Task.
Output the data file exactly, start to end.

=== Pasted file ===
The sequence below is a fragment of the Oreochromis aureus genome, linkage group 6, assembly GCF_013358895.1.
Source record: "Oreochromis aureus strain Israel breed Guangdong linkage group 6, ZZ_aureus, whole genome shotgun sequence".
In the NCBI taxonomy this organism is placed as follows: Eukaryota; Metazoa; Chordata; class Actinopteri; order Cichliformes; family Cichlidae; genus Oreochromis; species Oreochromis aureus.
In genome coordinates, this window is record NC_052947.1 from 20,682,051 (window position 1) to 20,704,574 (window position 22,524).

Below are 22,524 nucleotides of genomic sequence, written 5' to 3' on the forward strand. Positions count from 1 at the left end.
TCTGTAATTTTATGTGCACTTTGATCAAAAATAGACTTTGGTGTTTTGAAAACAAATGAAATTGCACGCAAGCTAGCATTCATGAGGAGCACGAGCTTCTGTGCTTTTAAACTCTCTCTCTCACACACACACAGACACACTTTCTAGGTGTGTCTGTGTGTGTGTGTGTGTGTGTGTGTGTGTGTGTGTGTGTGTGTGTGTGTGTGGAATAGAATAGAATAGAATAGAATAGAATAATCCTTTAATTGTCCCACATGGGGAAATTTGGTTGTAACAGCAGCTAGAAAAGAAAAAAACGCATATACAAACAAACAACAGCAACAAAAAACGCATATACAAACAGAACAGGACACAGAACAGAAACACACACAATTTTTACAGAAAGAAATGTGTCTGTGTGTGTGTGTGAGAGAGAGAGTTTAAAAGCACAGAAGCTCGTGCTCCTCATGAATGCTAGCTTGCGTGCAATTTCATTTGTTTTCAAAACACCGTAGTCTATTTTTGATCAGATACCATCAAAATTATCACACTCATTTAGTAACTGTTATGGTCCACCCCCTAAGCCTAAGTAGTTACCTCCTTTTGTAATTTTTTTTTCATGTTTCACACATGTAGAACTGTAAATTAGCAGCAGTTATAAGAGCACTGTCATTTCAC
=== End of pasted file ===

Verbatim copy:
The sequence below is a fragment of the Oreochromis aureus genome, linkage group 6, assembly GCF_013358895.1.
Source record: "Oreochromis aureus strain Israel breed Guangdong linkage group 6, ZZ_aureus, whole genome shotgun sequence".
In the NCBI taxonomy this organism is placed as follows: Eukaryota; Metazoa; Chordata; class Actinopteri; order Cichliformes; family Cichlidae; genus Oreochromis; species Oreochromis aureus.
In genome coordinates, this window is record NC_052947.1 from 20,682,051 (window position 1) to 20,704,574 (window position 22,524).

Below are 22,524 nucleotides of genomic sequence, written 5' to 3' on the forward strand. Positions count from 1 at the left end.
TCTGTAATTTTATGTGCACTTTGATCAAAAATAGACTTTGGTGTTTTGAAAACAAATGAAATTGCACGCAAGCTAGCATTCATGAGGAGCACGAGCTTCTGTGCTTTTAAACTCTCTCTCTCACACACACACAGACACACTTTCTAGGTGTGTCTGTGTGTGTGTGTGTGTGTGTGTGTGTGTGTGTGTGTGTGTGTGTGTGTGTGGAATAGAATAGAATAGAATAGAATAGAATAATCCTTTAATTGTCCCACATGGGGAAATTTGGTTGTAACAGCAGCTAGAAAAGAAAAAAACGCATATACAAACAAACAACAGCAACAAAAAACGCATATACAAACAGAACAGGACACAGAACAGAAACACACACAATTTTTACAGAAAGAAATGTGTCTGTGTGTGTGTGTGAGAGAGAGAGTTTAAAAGCACAGAAGCTCGTGCTCCTCATGAATGCTAGCTTGCGTGCAATTTCATTTGTTTTCAAAACACCGTAGTCTATTTTTGATCAGATACCATCAAAATTATCACACTCATTTAGTAACTGTTATGGTCCACCCCCTAAGCCTAAGTAGTTACCTCCTTTTGTAATTTTTTTTTCATGTTTCACACATGTAGAACTGTAAATTAGCAGCAGTTATAAGAGCACTGTCATTTCAC